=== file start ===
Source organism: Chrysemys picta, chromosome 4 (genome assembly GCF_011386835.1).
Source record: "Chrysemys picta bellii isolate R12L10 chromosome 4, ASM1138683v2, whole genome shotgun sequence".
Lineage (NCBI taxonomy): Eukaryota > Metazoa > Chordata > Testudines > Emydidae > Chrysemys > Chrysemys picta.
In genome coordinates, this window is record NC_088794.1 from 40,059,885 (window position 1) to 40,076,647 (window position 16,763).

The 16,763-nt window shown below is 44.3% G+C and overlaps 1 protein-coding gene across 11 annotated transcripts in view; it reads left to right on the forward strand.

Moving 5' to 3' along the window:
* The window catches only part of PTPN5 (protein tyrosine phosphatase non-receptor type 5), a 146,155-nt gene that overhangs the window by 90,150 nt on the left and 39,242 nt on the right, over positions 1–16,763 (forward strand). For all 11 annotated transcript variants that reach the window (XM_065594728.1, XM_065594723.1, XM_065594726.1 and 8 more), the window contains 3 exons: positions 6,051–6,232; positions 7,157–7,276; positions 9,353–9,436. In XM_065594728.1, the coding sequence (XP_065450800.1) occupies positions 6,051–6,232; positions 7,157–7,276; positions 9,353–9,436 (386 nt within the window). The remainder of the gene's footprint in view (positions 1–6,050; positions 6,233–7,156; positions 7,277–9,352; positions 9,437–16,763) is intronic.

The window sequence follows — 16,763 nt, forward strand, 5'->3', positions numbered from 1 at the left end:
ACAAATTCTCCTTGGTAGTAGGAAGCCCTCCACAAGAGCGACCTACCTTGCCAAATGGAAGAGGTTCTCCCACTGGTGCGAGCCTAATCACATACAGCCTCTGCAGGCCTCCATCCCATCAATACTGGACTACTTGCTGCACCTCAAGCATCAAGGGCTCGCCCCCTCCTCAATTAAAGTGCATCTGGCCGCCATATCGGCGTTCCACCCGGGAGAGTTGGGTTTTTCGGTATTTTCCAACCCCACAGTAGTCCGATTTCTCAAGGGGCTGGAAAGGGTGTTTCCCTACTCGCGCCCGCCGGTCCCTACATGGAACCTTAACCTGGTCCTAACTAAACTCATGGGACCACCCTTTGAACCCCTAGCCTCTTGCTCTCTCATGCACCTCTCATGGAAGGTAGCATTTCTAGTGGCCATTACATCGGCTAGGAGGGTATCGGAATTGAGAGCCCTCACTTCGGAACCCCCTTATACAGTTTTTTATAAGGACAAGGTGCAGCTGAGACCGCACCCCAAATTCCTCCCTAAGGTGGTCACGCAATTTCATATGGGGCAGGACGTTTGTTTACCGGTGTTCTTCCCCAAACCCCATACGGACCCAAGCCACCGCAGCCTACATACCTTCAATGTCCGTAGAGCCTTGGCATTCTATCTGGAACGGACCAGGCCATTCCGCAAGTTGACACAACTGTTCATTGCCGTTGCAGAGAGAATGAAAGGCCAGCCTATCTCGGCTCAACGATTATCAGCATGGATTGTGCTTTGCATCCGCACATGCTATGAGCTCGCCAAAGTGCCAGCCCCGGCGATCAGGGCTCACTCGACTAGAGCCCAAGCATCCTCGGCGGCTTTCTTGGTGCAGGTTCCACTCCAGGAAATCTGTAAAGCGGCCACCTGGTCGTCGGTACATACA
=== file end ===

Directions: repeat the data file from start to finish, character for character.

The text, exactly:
Source organism: Chrysemys picta, chromosome 4 (genome assembly GCF_011386835.1).
Source record: "Chrysemys picta bellii isolate R12L10 chromosome 4, ASM1138683v2, whole genome shotgun sequence".
Lineage (NCBI taxonomy): Eukaryota > Metazoa > Chordata > Testudines > Emydidae > Chrysemys > Chrysemys picta.
In genome coordinates, this window is record NC_088794.1 from 40,059,885 (window position 1) to 40,076,647 (window position 16,763).

The 16,763-nt window shown below is 44.3% G+C and overlaps 1 protein-coding gene across 11 annotated transcripts in view; it reads left to right on the forward strand.

Moving 5' to 3' along the window:
* The window catches only part of PTPN5 (protein tyrosine phosphatase non-receptor type 5), a 146,155-nt gene that overhangs the window by 90,150 nt on the left and 39,242 nt on the right, over positions 1–16,763 (forward strand). For all 11 annotated transcript variants that reach the window (XM_065594728.1, XM_065594723.1, XM_065594726.1 and 8 more), the window contains 3 exons: positions 6,051–6,232; positions 7,157–7,276; positions 9,353–9,436. In XM_065594728.1, the coding sequence (XP_065450800.1) occupies positions 6,051–6,232; positions 7,157–7,276; positions 9,353–9,436 (386 nt within the window). The remainder of the gene's footprint in view (positions 1–6,050; positions 6,233–7,156; positions 7,277–9,352; positions 9,437–16,763) is intronic.

The window sequence follows — 16,763 nt, forward strand, 5'->3', positions numbered from 1 at the left end:
ACAAATTCTCCTTGGTAGTAGGAAGCCCTCCACAAGAGCGACCTACCTTGCCAAATGGAAGAGGTTCTCCCACTGGTGCGAGCCTAATCACATACAGCCTCTGCAGGCCTCCATCCCATCAATACTGGACTACTTGCTGCACCTCAAGCATCAAGGGCTCGCCCCCTCCTCAATTAAAGTGCATCTGGCCGCCATATCGGCGTTCCACCCGGGAGAGTTGGGTTTTTCGGTATTTTCCAACCCCACAGTAGTCCGATTTCTCAAGGGGCTGGAAAGGGTGTTTCCCTACTCGCGCCCGCCGGTCCCTACATGGAACCTTAACCTGGTCCTAACTAAACTCATGGGACCACCCTTTGAACCCCTAGCCTCTTGCTCTCTCATGCACCTCTCATGGAAGGTAGCATTTCTAGTGGCCATTACATCGGCTAGGAGGGTATCGGAATTGAGAGCCCTCACTTCGGAACCCCCTTATACAGTTTTTTATAAGGACAAGGTGCAGCTGAGACCGCACCCCAAATTCCTCCCTAAGGTGGTCACGCAATTTCATATGGGGCAGGACGTTTGTTTACCGGTGTTCTTCCCCAAACCCCATACGGACCCAAGCCACCGCAGCCTACATACCTTCAATGTCCGTAGAGCCTTGGCATTCTATCTGGAACGGACCAGGCCATTCCGCAAGTTGACACAACTGTTCATTGCCGTTGCAGAGAGAATGAAAGGCCAGCCTATCTCGGCTCAACGATTATCAGCATGGATTGTGCTTTGCATCCGCACATGCTATGAGCTCGCCAAAGTGCCAGCCCCGGCGATCAGGGCTCACTCGACTAGAGCCCAAGCATCCTCGGCGGCTTTCTTGGTGCAGGTTCCACTCCAGGAAATCTGTAAAGCGGCCACCTGGTCGTCGGTACATACA